Anti-terror fight in Syria discussed by Russian President Vladimir Putin and Syrian President Bashar al-Assad

October 19, 2016 9:30 pm

Russian President (C) and his Syrian counterpart, , shake hands at the Kremlin, in Moscow, on October 20, 2015. (Photo by AP)

Syrian President Bashar al-Assad and his Russian counterpart, Vladimir Putin, have discussed the latest developments regarding the battle against terrorism in .
During the phone conversation on Wednesday, the two leaders underlined the need for political efforts to resolve the foreign-sponsored crisis in Syria that began in March 2011.
Putin stressed that Moscow’s stance on Syria has not changed as it remains committed to keeping up the fight against terrorism and preserving the unity of the Middle Eastern country.
Assad, for his part, appreciated ’s efforts to end the war in Syria despite pressures by some countries to discourage Moscow from continuing to adhere to international law and respect the sovereignty of states.
He also expressed Syria’s determination to fight terrorism and activate the political track to resolve the conflict gripping the country.
Syrian army withdraws from war-torn Aleppo
Additionally on Wednesday, the Syrian military pulled back in Aleppo in a bid to allow Takfiri militants to leave the war-stricken city through two designated corridors.

Syrian pro-government soldiers patrol the area of Awijah as they advance in Aleppo’s militant-held neighborhoods, on October 8, 2016. (Photo by AFP)

In a statement carried by state television and agencies, Syria’s Foreign Ministry announced that the army was observing temporary ceasefires in Aleppo to ease the humanitarian situation there.
“The government will use all means to stabilize the situation in Aleppo and transfer civilians without restrictions and bring in humanitarian aid,” the statement read.
Meanwhile, the Russian military, which is supporting the Syrian army in its anti-terror fight in Aleppo, said that Russian and Syrian jets were still observing a halt to airstrikes in Aleppo, which took effect on Tuesday.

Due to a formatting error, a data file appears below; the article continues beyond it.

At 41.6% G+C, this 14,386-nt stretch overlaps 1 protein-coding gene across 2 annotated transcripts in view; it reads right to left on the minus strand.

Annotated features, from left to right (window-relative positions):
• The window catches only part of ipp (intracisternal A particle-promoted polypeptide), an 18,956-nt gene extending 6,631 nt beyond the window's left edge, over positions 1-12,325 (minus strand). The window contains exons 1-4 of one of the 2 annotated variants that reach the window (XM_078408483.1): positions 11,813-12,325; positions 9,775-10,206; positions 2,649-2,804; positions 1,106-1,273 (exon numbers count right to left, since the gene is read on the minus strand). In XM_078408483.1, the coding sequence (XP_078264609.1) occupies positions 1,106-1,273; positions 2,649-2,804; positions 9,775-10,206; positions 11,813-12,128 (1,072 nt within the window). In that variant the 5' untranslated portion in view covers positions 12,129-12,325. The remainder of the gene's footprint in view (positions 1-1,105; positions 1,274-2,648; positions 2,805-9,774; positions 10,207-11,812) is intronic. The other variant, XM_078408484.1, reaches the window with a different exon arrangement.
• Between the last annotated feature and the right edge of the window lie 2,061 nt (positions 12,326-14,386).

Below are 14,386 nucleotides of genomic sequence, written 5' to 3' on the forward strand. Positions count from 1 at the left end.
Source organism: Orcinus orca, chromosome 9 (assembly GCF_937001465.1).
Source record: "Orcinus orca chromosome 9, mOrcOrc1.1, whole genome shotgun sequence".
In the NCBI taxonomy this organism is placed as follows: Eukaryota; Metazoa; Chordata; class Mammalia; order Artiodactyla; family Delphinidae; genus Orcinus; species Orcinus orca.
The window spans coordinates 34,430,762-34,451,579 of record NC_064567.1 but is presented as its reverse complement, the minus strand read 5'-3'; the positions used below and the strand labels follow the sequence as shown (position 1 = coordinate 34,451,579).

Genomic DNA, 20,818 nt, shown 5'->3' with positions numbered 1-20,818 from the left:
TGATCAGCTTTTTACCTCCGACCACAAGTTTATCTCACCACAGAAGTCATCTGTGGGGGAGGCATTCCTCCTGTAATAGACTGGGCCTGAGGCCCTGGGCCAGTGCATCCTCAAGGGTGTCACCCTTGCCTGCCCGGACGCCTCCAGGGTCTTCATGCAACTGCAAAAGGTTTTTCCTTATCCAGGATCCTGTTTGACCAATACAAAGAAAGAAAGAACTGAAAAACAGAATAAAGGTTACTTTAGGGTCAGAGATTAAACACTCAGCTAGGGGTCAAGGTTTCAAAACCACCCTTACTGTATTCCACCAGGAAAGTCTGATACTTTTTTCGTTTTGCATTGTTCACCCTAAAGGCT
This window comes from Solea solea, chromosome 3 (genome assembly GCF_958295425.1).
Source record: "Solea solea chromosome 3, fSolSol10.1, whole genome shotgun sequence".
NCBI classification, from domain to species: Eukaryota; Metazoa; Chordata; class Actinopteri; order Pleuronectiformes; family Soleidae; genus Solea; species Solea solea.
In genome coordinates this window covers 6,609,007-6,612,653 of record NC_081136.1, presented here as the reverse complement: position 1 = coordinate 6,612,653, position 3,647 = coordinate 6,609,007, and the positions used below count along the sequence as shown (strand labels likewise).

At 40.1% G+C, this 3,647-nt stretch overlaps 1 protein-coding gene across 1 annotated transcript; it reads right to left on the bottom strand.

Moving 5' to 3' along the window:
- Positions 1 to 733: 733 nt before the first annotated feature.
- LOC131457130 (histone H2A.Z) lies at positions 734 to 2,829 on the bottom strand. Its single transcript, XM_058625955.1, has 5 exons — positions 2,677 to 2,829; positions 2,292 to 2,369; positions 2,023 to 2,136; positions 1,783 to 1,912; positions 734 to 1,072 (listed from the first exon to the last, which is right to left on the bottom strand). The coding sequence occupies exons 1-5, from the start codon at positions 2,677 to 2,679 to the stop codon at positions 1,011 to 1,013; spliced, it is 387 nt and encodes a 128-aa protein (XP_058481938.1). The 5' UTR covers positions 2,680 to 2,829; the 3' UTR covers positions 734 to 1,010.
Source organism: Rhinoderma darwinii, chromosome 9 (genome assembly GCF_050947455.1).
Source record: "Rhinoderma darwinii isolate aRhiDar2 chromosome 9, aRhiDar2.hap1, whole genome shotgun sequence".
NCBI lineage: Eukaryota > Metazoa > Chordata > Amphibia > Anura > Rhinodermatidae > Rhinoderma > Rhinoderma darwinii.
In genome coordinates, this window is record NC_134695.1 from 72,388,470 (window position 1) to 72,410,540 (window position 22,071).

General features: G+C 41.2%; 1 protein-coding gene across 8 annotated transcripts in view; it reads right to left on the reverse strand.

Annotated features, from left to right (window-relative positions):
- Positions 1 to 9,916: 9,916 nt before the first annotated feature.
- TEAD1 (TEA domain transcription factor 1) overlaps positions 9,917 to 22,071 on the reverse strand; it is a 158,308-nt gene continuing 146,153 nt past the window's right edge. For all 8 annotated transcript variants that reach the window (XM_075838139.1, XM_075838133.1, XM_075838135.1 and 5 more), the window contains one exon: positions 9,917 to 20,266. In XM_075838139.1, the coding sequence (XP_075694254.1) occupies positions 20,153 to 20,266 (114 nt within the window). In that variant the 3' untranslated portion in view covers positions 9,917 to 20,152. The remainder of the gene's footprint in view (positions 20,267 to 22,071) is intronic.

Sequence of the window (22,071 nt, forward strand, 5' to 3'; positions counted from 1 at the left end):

Syrian army makes gains in Damascus, Aleppo.
In another development on Wednesday, Syrian army officials announced that government forces managed to retake Babdin Square in northeastern Aleppo after killing several militants in clashes there.
Newly released footage shows fierce battles in Aleppo’s northeast as the Syrian forces continue to target militant-held areas.
The Syrian forces also took control of Mu’adamiyat al-Sham near the capital Damascus after militants evacuated the town under a deal with the government.
Dozens of buses carrying nearly 2,000 people, including 700 gunmen, left the area for Idlib province. 
Russian, Syrian planes stay away from Aleppo
Lieutenant-General Sergei Rudskoi, a senior Russian military official, said that Russian and Syrian warplanes kept at least 10 kilometers away from the city.

The photo shows a general view of Russian jets on the tarmac at Hmeimim Air Base in Latakia province, Syria, February 16, 2016. (Photo by AFP)

The remarks came ahead of an 11-hour “humanitarian pause” in the battered city scheduled for Thursday.
Elsewhere in his comments, Rudskoi stressed that the break in hostilities in Aleppo should allow both civilians and militants a safe exit out of the city.
He further noted that two of eight humanitarian corridors out of Aleppo were reserved for the militants, with one leading to Turkey and the other to Idlib province.
EU not credible to talk about Aleppo situation 
On Monday, European Union foreign ministers hit out at the Russian and Syrian anti-terror campaign in Aleppo, claiming that their strikes “may amount to war crimes” and should be referred to the International Criminal Court.

Slovakia’s Foreign Minister Miroslav Lajcak (L) speaks with EU chief, Federica Mogherini, during a meeting of EU foreign ministers at the EU Council building in Luxembourg, October 17, 2016. (Photo by AP)

In a statement released following a meeting in Luxembourg, the 28 ministers vowed to impose more sanctions on the government of President Assad.
In response, Syrian state media quoted an unnamed official source at the Foreign Ministry as saying that the EU is not credible to speak about the conflict in Syria.
“The European Union lacks the lowest degree of credibility when it talks about the humanitarian situation in Syria, because it is, through its support of terrorism, an accomplice in the suffering of Syrians,” the official said.
He also called on the EU to avoid portraying itself as a defender of terrorist groups and shedding crocodile tears over the suffering of civilians in Aleppo at a time when the Syrian army and its allies are working to protect civilians and restore stability to the city.
Aleppo, Syria’s second largest city, remains divided between government forces in the west and foreign-backed terrorists in the east, making it a frontline battleground.
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